[VIDEO] Robots are Months Away from Constructing Japan's Buildings

A top contractor develops autonomous material handling, welding and floor and ceiling installation as Japan readies for 2020 Olympics amid deepening labor shortages

One of Japan’s top general contractors, Shimizu Corp., has shifted trials of autonomously controlled construction robots into high gear.

Asia.nikkei.com reports that unit prices for construction starts in Japan have increased 20% since 2011, as the country prepares to host the 2020 Olympic Games amid a deepening labor shortage. Nikkei also reports that Japan’s four largest general contractors, Obayashi, Kajima, Taisei and Shimizu together booked 558.7 billion yen – or $4.93 billion – in 2016 operating profit, beating the sum of their initial projections by 49%. A measure of labor costs for public-works projects climbed just 10% over the same period.

There were about 3.4 million construction workers in Japan in 2014. That's expected to shrink to 2.2 million by 2025, according to Shimizu Corp.

Labor-saving efforts, such as long-term contracts for specific volumes of labor at fixed costs, account for part of the gap. Shimizu believes that the key to raising construction productivity is better working conditions, higher wages and more off-days. So the company is developing a robot-supported Shimz Smart Site with intent to not only reduce demand for labor, but to lift jobsite productivity.

Trials are run inside the Robot Laboratory at Shimizu's Institute of Technology in Etchujima Tokyo. Robots developed by Shimizu play various roles, such as transporting materials, welding steel columns or installing ceiling boards.

Shimizu expects the robots will be deployed to real high-rise building site in Osaka in fall of 2018. In the next fiscal year, the robots will work at several large construction sites in Tokyo.

The Shimz Smart Site is a production system In the Shimz Smart Site concept, a crane holds columns in position for Robo-Welders to complete the steel framework. Robo-Carrier transports materials to where Robo-Buddy is completing floors and ceilings.In the Shimz Smart Site concept, a crane holds columns in position for Robo-Welders to complete the steel framework. Robo-Carrier transports materials to where Robo-Buddy is completing floors and ceilings.Shimizu Corp.in which robots and humans collaborate to move construction projects forward. After a year and a half investing over 1 billion yen on intensive teamwork with universities and partners from other industries, basic development is complete and the system is ready for testing.

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The robots undergoing autonomous control testing at the robot laboratory include:

  • Robo-Carrier, which conveys materials horizontally
  • Robo-Welder, a robot that welds steel columns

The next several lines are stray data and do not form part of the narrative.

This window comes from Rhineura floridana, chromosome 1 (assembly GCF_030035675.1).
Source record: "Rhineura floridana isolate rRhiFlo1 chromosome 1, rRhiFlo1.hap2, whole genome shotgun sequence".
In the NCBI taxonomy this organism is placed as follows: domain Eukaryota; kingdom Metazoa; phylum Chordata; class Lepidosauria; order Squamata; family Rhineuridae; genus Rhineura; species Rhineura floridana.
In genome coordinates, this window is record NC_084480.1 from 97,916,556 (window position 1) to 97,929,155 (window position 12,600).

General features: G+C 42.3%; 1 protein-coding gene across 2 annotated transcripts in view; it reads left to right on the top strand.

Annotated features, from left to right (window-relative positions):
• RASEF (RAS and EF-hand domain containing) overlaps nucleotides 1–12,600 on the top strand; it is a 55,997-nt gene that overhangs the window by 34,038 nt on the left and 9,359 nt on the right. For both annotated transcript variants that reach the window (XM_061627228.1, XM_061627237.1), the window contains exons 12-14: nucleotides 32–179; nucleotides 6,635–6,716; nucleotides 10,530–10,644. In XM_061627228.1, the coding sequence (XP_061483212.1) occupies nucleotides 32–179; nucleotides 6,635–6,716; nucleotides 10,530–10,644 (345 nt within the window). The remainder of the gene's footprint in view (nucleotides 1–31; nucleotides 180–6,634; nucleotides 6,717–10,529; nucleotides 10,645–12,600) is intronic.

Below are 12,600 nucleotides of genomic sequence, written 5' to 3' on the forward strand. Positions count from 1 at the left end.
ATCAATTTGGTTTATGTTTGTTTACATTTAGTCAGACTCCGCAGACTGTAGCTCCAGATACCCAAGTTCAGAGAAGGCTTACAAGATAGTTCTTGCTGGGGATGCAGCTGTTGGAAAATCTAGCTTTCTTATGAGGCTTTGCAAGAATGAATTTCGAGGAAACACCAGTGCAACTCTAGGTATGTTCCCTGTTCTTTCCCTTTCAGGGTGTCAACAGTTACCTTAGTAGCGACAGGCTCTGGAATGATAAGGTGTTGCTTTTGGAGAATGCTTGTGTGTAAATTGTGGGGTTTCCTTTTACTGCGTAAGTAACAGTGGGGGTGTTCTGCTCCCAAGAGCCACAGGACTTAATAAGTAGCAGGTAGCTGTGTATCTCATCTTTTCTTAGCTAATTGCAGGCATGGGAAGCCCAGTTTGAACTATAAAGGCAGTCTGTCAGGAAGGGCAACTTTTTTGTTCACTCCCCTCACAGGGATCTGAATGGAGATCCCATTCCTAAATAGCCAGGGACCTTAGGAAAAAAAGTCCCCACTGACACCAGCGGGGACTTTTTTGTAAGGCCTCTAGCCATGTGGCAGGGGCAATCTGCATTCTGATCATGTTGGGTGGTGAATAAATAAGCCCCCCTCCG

• Robo-Buddy, a multipurpose robot that handles construction work for ceilings and floors

Each robot is a structural element of the Smart Site concept. An operator uses a tablet to send instructions that the robots carry out autonomously. Laboratory work is verifying the robots' ability to autonomously respond to various patterns of work instruction, and adjusting their programming accordingly.

The Robo-Carrier links with a temporary elevator to transport supplies entirely unmanned when the operator selects materials to convey and enters their destination in a tablet. The robot carries a one-ton pallet of plaster boards onto the elevator. On the way, the robot recognizes obstacles and reroutes on its own to avoid them. At the same time, a collision prevention feature will halt the robot if a person comes near.

To maintain awareness of its position, the Robo-Carrier uses lasers to obtain real-time spatial data which it compares with other spatial data acquired from BIM.

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The Robo-Welder has a robotic arm that uses laser shape measurement to determine the contours of a groove, or channel, on a steel column to be welded. The robot determines how to perform the job, such as the steps for cleanly placing the welding material in the channel. The robotic arm, with freedom of movement along six axes, performs the welding. The shape of the weld channels is altered to replicate inconsistencies that might occur in real work. Usually two Robo-Welders work together on one column.

The Robo-Buddy has full control over two robotic arms with freedom of movement along six axes. Sensors recognize the position of the ceiling frame grid to insert suspension bolts. One arm lifts a ceiling board to the correct position, while the other arm screws the board to the base material. At the laboratory, we are checking the Robo-Buddy's ability to install boards at a high-rise building in Osaka, as well as performance under varying construction conditions.

In the Shimz Smart Site concept, after a building’s foundation is complete, an all-weather cover is installed to shelter the construction process. A crane under the cover lowers columns and beams of the steel frame into position sequentially and Robo-Welder will weld the columns to complete the framework. Robo-Carrier and other horizontal and vertical conveyor robots transport materials from delivery to temporary staging areas at night, then disperse them to the location where Robo-Buddy completes floors and ceilings from the lower floors upward.